Unfortunately, it is not quite so easy to pick out the implicit assumptions in Barad's article. However, she does make a few references that seems to suggest that a more diverse group of physicists is desirable. For example, she says 'the contrast between the 1950s Sputnik success and the 1980s Challenger disaster serves as an interesting metaphor for what can happen when pedagogy becomes inflexible in the face of rapidly changing demographics.' (44) Further, she states outright, 'The analysis I present in this chapter relies on a feminist reading of Niels Bohr's philosophy of physics.' (45) She mostly argues that it is not enough to simply do physics, one must also understand and think about the social ramifications of doing physics. For example, she says 'Feminist science scholars have been dismissed for making similar arguments on behalf of diversity and differences. This quotation implores us to ask: What are the consequences for physics research of training young scientists in a culture that values fun and irresponsibility over meaning and understanding?' (65) The quotation she refers to is one Feynman makes about the desirability of having multiple viewpoints in physics instead of just one methodology. In asking the question in this way, Barad implies that the consequences are not desirable to the society.
What is important to draw from these articles, in terms of the particular lens, is that they all assume a desirability of having the range of people in a certain scientific context be representative of the range of people in society in general and that hailing and recruiting is one method to help achieve this goal. Given that the tone of the argument presented in class was a negative one, it is curious that one set of people would find hailing and recruiting a detestable process and another set of people would find it so desirable as to advocate it in an article. From the little presented about Gramsci in class, however, this could make sense in context. Antonio Gramsci wrote from a prison cell. He was imprisoned for revolt. His theory was that revolt did not work because people desire to submit to authority so that they can feel 'hailed and recruited'. So he would not admire any increase in hailing and recruiting because all it would do would increase people reassurance in authority. Indeed, we see this most explicitly played out in Adreescu et al' s article that says hailing and recruiting girls with high math ability is 'vital to the future of the USA economy.' So, at least in this article, it is clear that the difference in liking or not liking the method is due to a more fundamental goal of maintaining or not maintaining authority. In the other two articles it is not as clear what their goal is in diversifying math and science populations. There is more a permeating sense of 'goodness' or 'usefulness'. So the only real insight the argument from class can shed on feminism in the classroom is to illuminate the implicit underlying goals of the work.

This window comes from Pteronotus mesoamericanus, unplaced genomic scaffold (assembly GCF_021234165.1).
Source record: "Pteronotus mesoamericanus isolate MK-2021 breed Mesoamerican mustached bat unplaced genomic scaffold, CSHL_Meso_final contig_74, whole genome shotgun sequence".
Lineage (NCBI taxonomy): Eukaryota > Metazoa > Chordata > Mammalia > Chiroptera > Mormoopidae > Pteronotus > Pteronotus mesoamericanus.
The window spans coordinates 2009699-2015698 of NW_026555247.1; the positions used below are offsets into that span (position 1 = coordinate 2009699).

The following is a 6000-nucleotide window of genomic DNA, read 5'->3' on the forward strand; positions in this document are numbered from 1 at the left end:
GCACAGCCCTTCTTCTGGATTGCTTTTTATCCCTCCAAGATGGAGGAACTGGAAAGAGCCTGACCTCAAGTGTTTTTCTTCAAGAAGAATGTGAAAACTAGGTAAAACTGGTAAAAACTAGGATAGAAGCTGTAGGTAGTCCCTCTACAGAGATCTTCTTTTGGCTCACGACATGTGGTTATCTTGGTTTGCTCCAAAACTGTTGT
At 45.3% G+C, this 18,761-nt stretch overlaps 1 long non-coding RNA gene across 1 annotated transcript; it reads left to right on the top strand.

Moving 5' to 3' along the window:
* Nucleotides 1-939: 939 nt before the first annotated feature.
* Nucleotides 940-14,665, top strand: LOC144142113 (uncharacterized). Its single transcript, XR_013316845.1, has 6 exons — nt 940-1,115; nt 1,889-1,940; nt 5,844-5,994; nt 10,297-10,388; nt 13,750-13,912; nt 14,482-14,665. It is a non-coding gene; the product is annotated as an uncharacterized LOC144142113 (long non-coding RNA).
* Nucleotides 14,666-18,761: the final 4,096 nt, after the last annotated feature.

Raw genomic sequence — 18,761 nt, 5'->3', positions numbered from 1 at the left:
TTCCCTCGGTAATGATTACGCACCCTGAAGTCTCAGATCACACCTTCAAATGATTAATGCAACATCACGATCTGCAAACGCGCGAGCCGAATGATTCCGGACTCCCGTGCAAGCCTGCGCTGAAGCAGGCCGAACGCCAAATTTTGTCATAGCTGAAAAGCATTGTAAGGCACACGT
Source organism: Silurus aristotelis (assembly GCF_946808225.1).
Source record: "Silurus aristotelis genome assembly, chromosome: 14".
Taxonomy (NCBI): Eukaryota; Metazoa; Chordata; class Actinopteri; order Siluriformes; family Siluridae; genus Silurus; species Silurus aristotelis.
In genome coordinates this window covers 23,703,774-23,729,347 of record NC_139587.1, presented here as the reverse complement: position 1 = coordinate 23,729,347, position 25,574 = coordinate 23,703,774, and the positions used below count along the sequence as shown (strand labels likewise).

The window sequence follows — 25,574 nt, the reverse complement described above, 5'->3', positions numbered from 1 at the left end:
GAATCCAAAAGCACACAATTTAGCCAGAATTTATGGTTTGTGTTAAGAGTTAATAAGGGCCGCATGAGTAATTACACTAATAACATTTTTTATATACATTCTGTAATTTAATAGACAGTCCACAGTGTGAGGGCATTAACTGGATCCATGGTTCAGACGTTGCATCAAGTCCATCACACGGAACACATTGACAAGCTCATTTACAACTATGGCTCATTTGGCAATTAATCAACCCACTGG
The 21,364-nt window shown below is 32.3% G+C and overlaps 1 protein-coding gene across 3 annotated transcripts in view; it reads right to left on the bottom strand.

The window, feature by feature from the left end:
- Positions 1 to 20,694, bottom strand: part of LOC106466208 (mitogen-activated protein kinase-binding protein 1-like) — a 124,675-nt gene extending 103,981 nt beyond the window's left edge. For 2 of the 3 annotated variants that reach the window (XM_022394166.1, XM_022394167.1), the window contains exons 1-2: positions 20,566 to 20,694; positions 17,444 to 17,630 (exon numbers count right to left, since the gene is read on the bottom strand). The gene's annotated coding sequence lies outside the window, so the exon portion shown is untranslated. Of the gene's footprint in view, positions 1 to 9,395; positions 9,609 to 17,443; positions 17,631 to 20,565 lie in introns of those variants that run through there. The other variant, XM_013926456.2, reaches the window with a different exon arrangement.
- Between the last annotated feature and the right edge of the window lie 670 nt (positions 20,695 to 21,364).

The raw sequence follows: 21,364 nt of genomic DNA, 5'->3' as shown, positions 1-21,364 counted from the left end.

This really underlines the importance of social location. Gramsci was in a prison cell for trying to undermine a system and professors are in a classroom trying to maintain a system. So while Gramsci might offer insight on seeing a professor's social location, he can not shed much light on the goal of trying to include more women in the math and science classrooms.
Andreescu, Titu, Joseph A. Gallian, Jonathan M. Kane and Janet E. Mertz. “Cross-Cultural Analysis of Students with Exceptional Talent in Mathematical Problem Solving.” Notices of the American Mathematical Society. 55 (2008) 1248-1260.
Barad, Karen. “A Feminist Approach to Teaching Quantum Physics.” Teaching the Majority: Breaking the Gender Barrier in Science, Mathematics, and Engineering. Ed. Sue Rosser. New York: Teachers College Press, 1995. 43-75.
Dalke, Anne. “Notes Toward Day 18 of Critical Feminist Studies: Expanding the Frontiers of the Politics of Reading.” Serendip's Exchange 1994-2008. 13 Nov. 2008
Wilson, Robin. “A Hothouse for Female Scientists.” The Chronicle of Higher Education. May 5, 2000.